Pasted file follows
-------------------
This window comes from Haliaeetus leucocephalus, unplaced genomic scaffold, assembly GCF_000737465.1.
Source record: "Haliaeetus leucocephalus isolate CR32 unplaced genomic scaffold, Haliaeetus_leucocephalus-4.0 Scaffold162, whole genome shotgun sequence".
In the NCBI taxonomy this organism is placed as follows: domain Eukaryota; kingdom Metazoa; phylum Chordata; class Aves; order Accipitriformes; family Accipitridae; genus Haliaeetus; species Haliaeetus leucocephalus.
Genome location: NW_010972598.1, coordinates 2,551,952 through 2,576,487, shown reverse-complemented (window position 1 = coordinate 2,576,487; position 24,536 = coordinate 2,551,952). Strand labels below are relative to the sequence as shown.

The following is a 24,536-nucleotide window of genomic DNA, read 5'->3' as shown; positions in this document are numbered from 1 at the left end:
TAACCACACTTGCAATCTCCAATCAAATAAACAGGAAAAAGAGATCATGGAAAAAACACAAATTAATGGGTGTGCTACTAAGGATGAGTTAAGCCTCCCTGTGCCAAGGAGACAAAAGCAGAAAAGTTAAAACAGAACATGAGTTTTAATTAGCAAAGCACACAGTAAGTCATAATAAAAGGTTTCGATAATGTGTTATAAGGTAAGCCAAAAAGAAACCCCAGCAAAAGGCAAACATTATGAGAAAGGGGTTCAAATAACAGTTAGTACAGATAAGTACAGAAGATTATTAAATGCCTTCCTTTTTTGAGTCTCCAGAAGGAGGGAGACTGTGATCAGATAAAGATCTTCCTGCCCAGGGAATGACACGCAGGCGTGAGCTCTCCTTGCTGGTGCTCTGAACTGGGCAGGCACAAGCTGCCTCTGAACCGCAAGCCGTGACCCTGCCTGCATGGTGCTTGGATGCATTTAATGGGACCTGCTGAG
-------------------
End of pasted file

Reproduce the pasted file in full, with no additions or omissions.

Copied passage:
This window comes from Haliaeetus leucocephalus, unplaced genomic scaffold, assembly GCF_000737465.1.
Source record: "Haliaeetus leucocephalus isolate CR32 unplaced genomic scaffold, Haliaeetus_leucocephalus-4.0 Scaffold162, whole genome shotgun sequence".
In the NCBI taxonomy this organism is placed as follows: domain Eukaryota; kingdom Metazoa; phylum Chordata; class Aves; order Accipitriformes; family Accipitridae; genus Haliaeetus; species Haliaeetus leucocephalus.
Genome location: NW_010972598.1, coordinates 2,551,952 through 2,576,487, shown reverse-complemented (window position 1 = coordinate 2,576,487; position 24,536 = coordinate 2,551,952). Strand labels below are relative to the sequence as shown.

The following is a 24,536-nucleotide window of genomic DNA, read 5'->3' as shown; positions in this document are numbered from 1 at the left end:
TAACCACACTTGCAATCTCCAATCAAATAAACAGGAAAAAGAGATCATGGAAAAAACACAAATTAATGGGTGTGCTACTAAGGATGAGTTAAGCCTCCCTGTGCCAAGGAGACAAAAGCAGAAAAGTTAAAACAGAACATGAGTTTTAATTAGCAAAGCACACAGTAAGTCATAATAAAAGGTTTCGATAATGTGTTATAAGGTAAGCCAAAAAGAAACCCCAGCAAAAGGCAAACATTATGAGAAAGGGGTTCAAATAACAGTTAGTACAGATAAGTACAGAAGATTATTAAATGCCTTCCTTTTTTGAGTCTCCAGAAGGAGGGAGACTGTGATCAGATAAAGATCTTCCTGCCCAGGGAATGACACGCAGGCGTGAGCTCTCCTTGCTGGTGCTCTGAACTGGGCAGGCACAAGCTGCCTCTGAACCGCAAGCCGTGACCCTGCCTGCATGGTGCTTGGATGCATTTAATGGGACCTGCTGAG